Skip to main content

Judge dismisses 'forced labor' lawsuit against Idaho dairy

By Sean Ellis

Idaho Farm Bureau Federation

POCATELLO – A district court judge has dismissed a lawsuit by six Mexican veterinarians who accused an Idaho dairy of subjecting them to forced labor.

The lawsuit, filed in January 2017, accused the defendants of engaging in a criminal conspiracy to bring them to the United States for the purpose of forced labor.

It accused Funk Dairy and Shoesole Farms, located near Murtaugh east of Twin Falls, of forced labor and human trafficking.

On May 20, Chief U.S. District Court Judge David Nye dismissed the case for lack of evidence and legal merit.

Boise attorney David Claiborne, who represented the defendants, said his clients vehemently rejected the claims all along and feel vindicated by the court’s ruling.

“They were accused of … trafficking human beings,” he said. “They were very pleased that the court didn’t see it that way. The evidence, and the plaintiffs’ own testimony, showed that they came here of their own free will and could leave at any time.”

Claiborne said the defendants, known collectively as Funk Dairy, maintained from the outset that they had lawfully employed the plaintiffs to work in the United States and treated with in accordance with federal and state law.

“There were no restrictions on where they went or how they spent their free time,” he said. “They were granted all the freedoms any American worker would expect to have.”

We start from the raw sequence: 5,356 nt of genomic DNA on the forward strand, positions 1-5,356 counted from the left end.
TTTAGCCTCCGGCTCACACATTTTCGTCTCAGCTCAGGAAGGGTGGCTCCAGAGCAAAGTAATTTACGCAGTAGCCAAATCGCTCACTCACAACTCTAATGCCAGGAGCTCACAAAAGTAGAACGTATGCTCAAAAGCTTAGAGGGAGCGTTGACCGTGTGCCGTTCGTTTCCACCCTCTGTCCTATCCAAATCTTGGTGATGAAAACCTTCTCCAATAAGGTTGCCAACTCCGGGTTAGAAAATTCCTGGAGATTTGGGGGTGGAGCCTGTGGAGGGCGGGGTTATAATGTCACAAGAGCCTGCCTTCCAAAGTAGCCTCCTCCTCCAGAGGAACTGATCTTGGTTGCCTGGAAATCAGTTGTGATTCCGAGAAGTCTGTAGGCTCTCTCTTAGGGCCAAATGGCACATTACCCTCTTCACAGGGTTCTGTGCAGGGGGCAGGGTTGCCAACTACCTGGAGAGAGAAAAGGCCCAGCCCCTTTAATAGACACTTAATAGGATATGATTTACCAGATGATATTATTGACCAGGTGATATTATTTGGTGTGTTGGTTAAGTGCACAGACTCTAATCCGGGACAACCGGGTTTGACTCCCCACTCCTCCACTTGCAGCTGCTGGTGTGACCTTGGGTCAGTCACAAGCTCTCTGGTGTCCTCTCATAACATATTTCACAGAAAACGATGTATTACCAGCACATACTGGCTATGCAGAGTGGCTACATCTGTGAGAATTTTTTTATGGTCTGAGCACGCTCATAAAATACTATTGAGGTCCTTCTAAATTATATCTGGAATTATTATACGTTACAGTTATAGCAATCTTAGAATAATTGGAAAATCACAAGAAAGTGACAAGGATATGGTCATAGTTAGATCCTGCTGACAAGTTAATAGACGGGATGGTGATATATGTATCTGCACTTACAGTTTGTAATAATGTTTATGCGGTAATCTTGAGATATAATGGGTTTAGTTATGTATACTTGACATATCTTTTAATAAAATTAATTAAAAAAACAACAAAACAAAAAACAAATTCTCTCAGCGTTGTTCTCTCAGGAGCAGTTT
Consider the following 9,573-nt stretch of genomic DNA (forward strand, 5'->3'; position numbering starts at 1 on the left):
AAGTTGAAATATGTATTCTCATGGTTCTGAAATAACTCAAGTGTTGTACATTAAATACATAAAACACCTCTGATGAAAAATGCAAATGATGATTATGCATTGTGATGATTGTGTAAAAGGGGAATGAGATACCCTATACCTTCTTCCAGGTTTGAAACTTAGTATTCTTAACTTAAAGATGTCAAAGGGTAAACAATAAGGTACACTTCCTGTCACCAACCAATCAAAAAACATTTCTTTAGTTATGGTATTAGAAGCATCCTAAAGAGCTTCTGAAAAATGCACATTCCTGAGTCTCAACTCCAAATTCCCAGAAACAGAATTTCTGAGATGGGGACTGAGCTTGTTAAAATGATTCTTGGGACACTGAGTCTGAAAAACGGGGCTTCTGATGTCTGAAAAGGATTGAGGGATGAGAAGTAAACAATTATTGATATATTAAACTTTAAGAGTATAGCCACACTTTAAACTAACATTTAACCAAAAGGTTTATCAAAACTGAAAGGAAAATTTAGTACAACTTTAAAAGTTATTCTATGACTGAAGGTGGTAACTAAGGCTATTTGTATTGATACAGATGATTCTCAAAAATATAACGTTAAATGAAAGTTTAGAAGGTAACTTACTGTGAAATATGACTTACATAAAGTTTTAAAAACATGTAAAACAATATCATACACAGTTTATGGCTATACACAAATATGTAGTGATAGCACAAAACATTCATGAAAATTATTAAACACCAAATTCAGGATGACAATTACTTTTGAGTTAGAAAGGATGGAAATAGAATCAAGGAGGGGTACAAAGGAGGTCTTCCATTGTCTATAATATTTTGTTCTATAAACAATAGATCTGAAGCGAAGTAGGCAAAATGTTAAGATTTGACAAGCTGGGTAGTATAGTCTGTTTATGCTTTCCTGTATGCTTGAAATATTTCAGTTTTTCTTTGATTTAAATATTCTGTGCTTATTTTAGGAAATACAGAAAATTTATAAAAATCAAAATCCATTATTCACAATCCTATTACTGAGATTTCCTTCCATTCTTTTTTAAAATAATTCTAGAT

The defendants, who are all animal scientists, came to the U.S. under a visa work program for people with professional degrees.

According to Nye’s written ruling, they broadly accused the defendants of conspiring “to recruit experienced Mexican veterinarians to work in the United States under the false pretense that they would be professional animal scientists, only to be hired as low-wage, general laborers at Funk Dairy.”

They alleged those acts violated U.S. immigration laws and they also claimed they were subjected to long working hours under arduous conditions and were forced to stay under the threat of deportation, fear and unfamiliarity with the English language and American legal system.

According to Nye’s ruling, the defendants claimed they were tasked with “menial, unskilled farm duties, despite their understanding that they would be animal scientists.” They also claimed that the defendants “monitored their movements and communications, charged them for things such as rent and transportation, reduced their income arbitrarily and generally failed to abide by the agreed upon terms of their employment.”

In his ruling, Nye wrote, “Plaintiffs, however, only provide conclusory statements to this effect with scant evidence in support of such a proposition.”

On the plaintiffs’ claim that Funk Dairy pre-planned a scheme to defraud them and intended to coerce them into staying, Nye wrote that the plaintiffs “cannot point to anything concrete in support of such a position.”

Three of the plaintiffs quit their jobs and Funk Dairy terminated the employment of the other three.

Nye wrote that plaintiffs did not present “any evidence that would indicate that Funk Dairy obtained, and kept, their labor by means of serious harm, threats or other improper methods.”

“This is most strikingly evidenced,” he added, “by two facts: first, that three of the plaintiffs quit … and second, that Funk Dairy terminated the remaining three employees because they were dissatisfied with their work performance. If Funk Dairy was truly forcing plaintiffs to perform labor, they would not have allowed three plaintiffs to quit, nor terminated three plaintiffs themselves. Plaintiffs’ personal choices to leave their employment with Funk Dairy was just that: a personal, independent choice.”